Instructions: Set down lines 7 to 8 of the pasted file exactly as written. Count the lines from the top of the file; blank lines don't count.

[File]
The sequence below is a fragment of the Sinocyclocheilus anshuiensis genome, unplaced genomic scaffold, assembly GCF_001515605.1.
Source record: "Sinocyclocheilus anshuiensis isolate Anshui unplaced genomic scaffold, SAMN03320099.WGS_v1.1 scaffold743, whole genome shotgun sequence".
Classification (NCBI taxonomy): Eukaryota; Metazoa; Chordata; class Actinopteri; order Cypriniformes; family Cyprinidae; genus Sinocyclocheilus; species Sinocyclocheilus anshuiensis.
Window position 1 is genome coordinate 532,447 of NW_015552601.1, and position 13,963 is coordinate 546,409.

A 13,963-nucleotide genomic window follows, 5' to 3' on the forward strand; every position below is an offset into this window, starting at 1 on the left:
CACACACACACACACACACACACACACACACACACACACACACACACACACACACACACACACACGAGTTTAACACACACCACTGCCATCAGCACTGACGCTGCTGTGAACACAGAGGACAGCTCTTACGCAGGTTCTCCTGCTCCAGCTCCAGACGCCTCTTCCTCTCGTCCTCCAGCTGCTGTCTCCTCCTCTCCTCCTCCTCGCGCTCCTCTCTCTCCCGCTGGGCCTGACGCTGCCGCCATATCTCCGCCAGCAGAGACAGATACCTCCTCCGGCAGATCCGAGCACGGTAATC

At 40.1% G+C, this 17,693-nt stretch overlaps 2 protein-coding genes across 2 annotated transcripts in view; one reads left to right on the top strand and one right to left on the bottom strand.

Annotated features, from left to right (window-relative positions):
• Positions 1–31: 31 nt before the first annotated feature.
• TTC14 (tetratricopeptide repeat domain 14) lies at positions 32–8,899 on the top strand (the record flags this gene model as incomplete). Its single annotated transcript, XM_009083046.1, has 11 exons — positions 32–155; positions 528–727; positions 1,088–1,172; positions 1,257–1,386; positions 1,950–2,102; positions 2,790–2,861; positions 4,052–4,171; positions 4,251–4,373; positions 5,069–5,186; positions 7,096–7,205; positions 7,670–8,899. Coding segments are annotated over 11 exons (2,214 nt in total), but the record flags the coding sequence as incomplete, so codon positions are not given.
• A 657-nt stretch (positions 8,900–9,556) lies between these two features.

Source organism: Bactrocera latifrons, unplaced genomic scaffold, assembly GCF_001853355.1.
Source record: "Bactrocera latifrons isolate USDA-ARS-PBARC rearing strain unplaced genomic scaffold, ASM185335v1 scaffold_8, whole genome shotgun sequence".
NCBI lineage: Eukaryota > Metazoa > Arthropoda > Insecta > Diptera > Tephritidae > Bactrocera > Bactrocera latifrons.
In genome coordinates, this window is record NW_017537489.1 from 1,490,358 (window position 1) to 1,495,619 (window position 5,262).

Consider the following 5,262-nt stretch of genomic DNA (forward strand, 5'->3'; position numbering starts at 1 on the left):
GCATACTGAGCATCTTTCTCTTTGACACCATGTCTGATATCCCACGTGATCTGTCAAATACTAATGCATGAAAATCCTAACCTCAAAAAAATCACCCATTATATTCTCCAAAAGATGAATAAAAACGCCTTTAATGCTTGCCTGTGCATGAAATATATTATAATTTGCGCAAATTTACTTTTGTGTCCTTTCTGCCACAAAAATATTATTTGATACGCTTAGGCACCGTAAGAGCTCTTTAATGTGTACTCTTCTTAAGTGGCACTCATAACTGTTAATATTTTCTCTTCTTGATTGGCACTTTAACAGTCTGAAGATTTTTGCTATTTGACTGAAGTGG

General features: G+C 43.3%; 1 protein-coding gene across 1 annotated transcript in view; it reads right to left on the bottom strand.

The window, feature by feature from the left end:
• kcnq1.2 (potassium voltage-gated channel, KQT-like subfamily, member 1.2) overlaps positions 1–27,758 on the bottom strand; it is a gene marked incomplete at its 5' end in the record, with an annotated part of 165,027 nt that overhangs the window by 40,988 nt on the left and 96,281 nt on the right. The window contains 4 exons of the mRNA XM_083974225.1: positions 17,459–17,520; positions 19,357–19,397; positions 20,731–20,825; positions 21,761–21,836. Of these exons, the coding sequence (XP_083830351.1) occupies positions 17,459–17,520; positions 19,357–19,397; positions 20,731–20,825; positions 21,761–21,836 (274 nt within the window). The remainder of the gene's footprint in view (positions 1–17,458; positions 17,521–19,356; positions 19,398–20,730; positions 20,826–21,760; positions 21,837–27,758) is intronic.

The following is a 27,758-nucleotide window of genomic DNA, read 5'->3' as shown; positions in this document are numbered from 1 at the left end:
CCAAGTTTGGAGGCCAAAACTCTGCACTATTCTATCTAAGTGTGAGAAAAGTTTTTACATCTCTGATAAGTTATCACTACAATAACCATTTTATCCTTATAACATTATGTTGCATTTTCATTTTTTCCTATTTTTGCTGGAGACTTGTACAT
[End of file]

At 40.1% G+C, this 17,693-nt stretch overlaps 2 protein-coding genes across 2 annotated transcripts in view; one reads left to right on the top strand and one right to left on the bottom strand.

Annotated features, from left to right (window-relative positions):